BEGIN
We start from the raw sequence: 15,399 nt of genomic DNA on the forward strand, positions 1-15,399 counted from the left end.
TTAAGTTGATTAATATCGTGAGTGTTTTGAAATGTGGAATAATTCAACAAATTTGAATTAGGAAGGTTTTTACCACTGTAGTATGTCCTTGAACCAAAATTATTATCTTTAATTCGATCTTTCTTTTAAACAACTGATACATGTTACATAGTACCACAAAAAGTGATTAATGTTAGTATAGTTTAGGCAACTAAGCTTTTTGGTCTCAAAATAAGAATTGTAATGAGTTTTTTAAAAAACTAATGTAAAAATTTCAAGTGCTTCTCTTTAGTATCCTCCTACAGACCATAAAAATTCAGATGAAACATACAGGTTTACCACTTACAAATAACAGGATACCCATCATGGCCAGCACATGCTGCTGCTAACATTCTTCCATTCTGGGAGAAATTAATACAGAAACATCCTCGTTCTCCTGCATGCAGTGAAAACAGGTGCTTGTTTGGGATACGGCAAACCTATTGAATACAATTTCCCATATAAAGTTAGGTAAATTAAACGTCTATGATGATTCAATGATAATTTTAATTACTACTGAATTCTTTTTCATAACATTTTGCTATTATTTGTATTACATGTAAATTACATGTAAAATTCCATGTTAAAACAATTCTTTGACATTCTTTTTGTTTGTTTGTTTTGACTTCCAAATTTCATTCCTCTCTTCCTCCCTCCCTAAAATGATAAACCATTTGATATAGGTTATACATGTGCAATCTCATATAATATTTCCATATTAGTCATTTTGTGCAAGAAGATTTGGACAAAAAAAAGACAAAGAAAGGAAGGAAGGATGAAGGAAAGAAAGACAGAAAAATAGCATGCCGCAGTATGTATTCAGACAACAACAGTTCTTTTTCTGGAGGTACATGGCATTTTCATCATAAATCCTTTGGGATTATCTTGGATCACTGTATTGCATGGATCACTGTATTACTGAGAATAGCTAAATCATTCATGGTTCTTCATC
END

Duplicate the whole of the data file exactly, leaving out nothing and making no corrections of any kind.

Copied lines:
We start from the raw sequence: 15,399 nt of genomic DNA on the forward strand, positions 1-15,399 counted from the left end.
TTAAGTTGATTAATATCGTGAGTGTTTTGAAATGTGGAATAATTCAACAAATTTGAATTAGGAAGGTTTTTACCACTGTAGTATGTCCTTGAACCAAAATTATTATCTTTAATTCGATCTTTCTTTTAAACAACTGATACATGTTACATAGTACCACAAAAAGTGATTAATGTTAGTATAGTTTAGGCAACTAAGCTTTTTGGTCTCAAAATAAGAATTGTAATGAGTTTTTTAAAAAACTAATGTAAAAATTTCAAGTGCTTCTCTTTAGTATCCTCCTACAGACCATAAAAATTCAGATGAAACATACAGGTTTACCACTTACAAATAACAGGATACCCATCATGGCCAGCACATGCTGCTGCTAACATTCTTCCATTCTGGGAGAAATTAATACAGAAACATCCTCGTTCTCCTGCATGCAGTGAAAACAGGTGCTTGTTTGGGATACGGCAAACCTATTGAATACAATTTCCCATATAAAGTTAGGTAAATTAAACGTCTATGATGATTCAATGATAATTTTAATTACTACTGAATTCTTTTTCATAACATTTTGCTATTATTTGTATTACATGTAAATTACATGTAAAATTCCATGTTAAAACAATTCTTTGACATTCTTTTTGTTTGTTTGTTTTGACTTCCAAATTTCATTCCTCTCTTCCTCCCTCCCTAAAATGATAAACCATTTGATATAGGTTATACATGTGCAATCTCATATAATATTTCCATATTAGTCATTTTGTGCAAGAAGATTTGGACAAAAAAAAGACAAAGAAAGGAAGGAAGGATGAAGGAAAGAAAGACAGAAAAATAGCATGCCGCAGTATGTATTCAGACAACAACAGTTCTTTTTCTGGAGGTACATGGCATTTTCATCATAAATCCTTTGGGATTATCTTGGATCACTGTATTGCATGGATCACTGTATTACTGAGAATAGCTAAATCATTCATGGTTCTTCATC